The Super Material With Eco Powers Lives

Muchaneta Kapfunde | @FashNerdEditor

The Super Material lives. Created by University of California Riverside, it has the ability to repel water whilst absorbing and storing toxins safely.


The Super Material was created by eco-conscious wearable technology engineers who successfully  incorporated all the science into a 3D printed bikini that will safely clean the ocean when you take a dip in the ocean. When worn, the recyclable, ecnomically sustainable and intelligently manufactured bikini works like a sponge, that gets to work whilst you are busy swimming.


The brains behind this ‘outfit’,  Mihri OzkanCengiz Ozkan, Daisy Patino, and Hamed Bay, won first place in the Reshape 2015 international design competition.  On the product, the developers shared, “We designed a swimwear that is environmentally proactive, economically sustainable and intelligently manufactured combining cutting edge 3D printing and nano-scale clean-tech material research. SpongeSuit aims to transform the swimming experience into an eco-friendly activity, by helping clean seas while swimming, one stroke at a time.”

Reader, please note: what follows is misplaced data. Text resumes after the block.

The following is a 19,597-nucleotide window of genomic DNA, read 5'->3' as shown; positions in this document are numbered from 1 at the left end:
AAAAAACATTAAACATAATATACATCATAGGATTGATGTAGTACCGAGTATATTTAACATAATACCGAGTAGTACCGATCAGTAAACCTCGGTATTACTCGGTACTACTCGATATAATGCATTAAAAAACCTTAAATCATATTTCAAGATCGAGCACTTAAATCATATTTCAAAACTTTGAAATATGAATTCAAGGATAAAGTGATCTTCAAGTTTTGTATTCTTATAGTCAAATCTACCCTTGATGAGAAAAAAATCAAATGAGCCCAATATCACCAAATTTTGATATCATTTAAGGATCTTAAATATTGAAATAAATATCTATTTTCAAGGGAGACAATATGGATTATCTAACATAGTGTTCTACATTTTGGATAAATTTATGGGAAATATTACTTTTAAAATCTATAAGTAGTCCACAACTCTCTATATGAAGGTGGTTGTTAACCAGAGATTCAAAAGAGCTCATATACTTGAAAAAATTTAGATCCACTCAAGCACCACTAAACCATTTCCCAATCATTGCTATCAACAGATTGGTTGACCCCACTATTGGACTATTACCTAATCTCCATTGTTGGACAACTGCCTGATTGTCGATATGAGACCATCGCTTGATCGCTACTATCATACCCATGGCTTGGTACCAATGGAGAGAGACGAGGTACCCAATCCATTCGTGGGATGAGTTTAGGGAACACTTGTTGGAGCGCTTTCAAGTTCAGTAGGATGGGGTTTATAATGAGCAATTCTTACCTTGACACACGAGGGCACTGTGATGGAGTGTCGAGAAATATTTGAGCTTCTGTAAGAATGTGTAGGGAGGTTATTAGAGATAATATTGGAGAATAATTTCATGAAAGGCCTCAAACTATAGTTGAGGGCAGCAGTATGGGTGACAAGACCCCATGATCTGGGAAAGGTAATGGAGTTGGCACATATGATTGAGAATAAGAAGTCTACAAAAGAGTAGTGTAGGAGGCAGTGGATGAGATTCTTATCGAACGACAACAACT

The technology behind the Sponge is its highly porous and super hydrophobic material which has been derived from heated sucrose (a form of sugar). The nano-scale structure of the material allows it to absorb more than 25 times its own weight in contaminants, and does not release the absorbed materials unless it is heated at a temperature exceeding 1,000 degrees Celsius. It also traps the contaminants in the inner pores, meaning that they won’t touch the wearer’s skin, and the material can be used up to 20 times before being recycled.

The future of the Super Material is bright. Besides women’s bikini’s the material can also be used to design and create men’s bathing suits, swimming caps or full-body wetsuits.  Made from sugar, the per-gram cost is only 15 cents, making it quite an affordable material with mass market appeal. With the developers already filing patents for the material, the future of swim wear looks promising.

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